I guess if you use some form of cool lighting in your office it would be easier to notice. Since relatively you are sitting in front of a 75W light bulb (try taking one out barehanded after a few hours... obviously they do get a bit warm).
 

ShintaiDK

Lifer
Apr 22, 2012
20,378
131
106
Buy a fan and open the window instead. Also your OC puts out more heat most likely. And 30W saving on a new screen wont do much.

Then there is the lightning of the room. You can maybe save 30-50W there too.
 

Fishy007

Member
Sep 11, 2006
144
0
0
Do a Google search for 'u2410 heat' and you'll find enough threads to show that the heat problem is somewhat common. Using an infrared thermometer, I measured the logo at the back of the monitor around 50c and the screen around 35c.

Despite the recommendations on how to ventilate my office, I'm still looking for any alternative that will provide similar quality. It doesn't have to be a U2412.
 

BD231

Lifer
Feb 26, 2001
10,568
136
106
I've had a 2410, ran hot as a crotch and couldn't do anything over 60 hz. Got an Acer GD235hz which puts out almost NO heat after hours of operation and it's twice as fast.
 

Ajay

Diamond Member
Jan 8, 2001
9,482
3,946
136
Speaking of power consumption... will Dell be replacing the 2410 with an LED model anytime soon?
 

stuartl89

Member
Feb 4, 2012
27
0
0
I share an office at work and both of us have 2 u2410's(4 total). They run hot. We have 4 other dell monitors (2 2007fp's and 2 2208wfp's) in the same office and none of them run anywhere near as hot.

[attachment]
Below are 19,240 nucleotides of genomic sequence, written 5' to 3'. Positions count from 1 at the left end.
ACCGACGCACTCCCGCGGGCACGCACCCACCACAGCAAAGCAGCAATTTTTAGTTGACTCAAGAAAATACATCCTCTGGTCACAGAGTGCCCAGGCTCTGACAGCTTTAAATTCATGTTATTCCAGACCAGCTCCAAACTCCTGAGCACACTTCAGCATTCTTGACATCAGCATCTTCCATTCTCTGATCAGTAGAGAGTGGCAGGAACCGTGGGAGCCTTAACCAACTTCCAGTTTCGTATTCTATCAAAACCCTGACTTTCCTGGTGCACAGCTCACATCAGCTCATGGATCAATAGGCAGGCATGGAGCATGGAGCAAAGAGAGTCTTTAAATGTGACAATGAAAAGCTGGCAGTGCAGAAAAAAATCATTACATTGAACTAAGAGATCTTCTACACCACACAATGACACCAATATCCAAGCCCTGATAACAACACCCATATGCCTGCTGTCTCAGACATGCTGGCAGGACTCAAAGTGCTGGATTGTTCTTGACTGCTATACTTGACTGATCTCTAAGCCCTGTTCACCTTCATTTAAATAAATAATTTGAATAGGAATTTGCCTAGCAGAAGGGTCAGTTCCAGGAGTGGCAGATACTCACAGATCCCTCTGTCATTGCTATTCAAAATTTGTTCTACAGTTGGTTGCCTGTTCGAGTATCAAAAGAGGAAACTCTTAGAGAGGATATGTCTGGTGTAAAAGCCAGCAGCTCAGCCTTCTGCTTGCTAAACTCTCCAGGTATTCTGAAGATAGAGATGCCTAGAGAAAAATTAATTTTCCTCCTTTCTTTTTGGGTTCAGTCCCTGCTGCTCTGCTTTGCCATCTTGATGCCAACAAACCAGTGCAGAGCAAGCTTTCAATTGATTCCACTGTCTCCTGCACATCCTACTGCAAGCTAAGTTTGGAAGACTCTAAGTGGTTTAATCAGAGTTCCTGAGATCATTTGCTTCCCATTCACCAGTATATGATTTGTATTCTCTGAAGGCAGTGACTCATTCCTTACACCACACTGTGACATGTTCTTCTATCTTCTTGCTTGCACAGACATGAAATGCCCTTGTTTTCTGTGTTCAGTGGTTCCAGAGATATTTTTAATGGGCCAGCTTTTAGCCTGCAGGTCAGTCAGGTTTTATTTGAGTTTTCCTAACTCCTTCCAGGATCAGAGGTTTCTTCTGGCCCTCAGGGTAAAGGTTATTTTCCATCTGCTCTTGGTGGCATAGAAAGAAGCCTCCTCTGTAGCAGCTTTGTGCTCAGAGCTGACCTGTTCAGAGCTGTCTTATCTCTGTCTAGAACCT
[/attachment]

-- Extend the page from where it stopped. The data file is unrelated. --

-S
 

bleucharm28

Senior member
Sep 27, 2008
494
1
76
I have the 2408WFP, beautiful picture and the sucker is damn HOT!!! I had been looking around for led as well. Not serious enough to buy one yet. But i did purchase ($230.00 after discount) an Air condition for my PC room. That will keep me and my pc cool. :)
 

ViRGE

Elite Member, Moderator Emeritus
Oct 9, 1999
31,516
165
106
My best advice would be to keep in mind that heat generation and temperature are not the same thing. The U2410 may get hot, but that's because it doesn't dissipate heat particularly well. The fact of the matter is that regardless of how hot it gets, it can't generate more heat than the amount of power it consumes. And for a powerful desktop system, 75W is low if not trivial.

In any case your options basically boil down to getting a lesser monitor. All monitors of similar quality have similar levels of power consumption (it's the combination of IPS + CCFL backlighting). As you've correctly noted, something like the U2412M would be your best bet since it's only a minor reduction in image quality (IPS -> eIPS). Even then you're only reducing heat by 30W or so, which isn't going to make a huge difference.

Thanks, I know :) But I'm one of those picky people who notice things like image quality (want 8 bit IPS, not *-IPS). I miss everything about my Sony G400, except it's size. I will have to put up with a bit of blue bleed through (most likely) with LED, but otherwise I prefer it.
To the best of my knowledge, no one has wide gamut LED backlighting right now, so it's simply not physically possible to have a LED backlit U2410.
 

Yuriman

Diamond Member
Jun 25, 2004
5,530
141
106
ViRGE is absolutely right. You can easily reduce the total heat output in your office by more than what the monitor produces by simply lowering your overclock, undervolting, or both.

Your video cards each have a TDP of 160w, so between the two of them (under load) they can put out more than 4x as much heat as your monitor. Also, I seem to remember hearing something about SLI/crossfire preventing cards from going into low power states?

Regardless, having two high-end video cards idling is adding at least 40w, continuously.
 
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KingFatty

Diamond Member
Dec 29, 2010
3,034
1
81
Could the heat issue be exacerbated by the "feeling" of heat so close to the person? Maybe just a tiny little fan to blow a little bit of air past the monitor to gently move the heat away from the user could make a world of difference in how hot the office feels?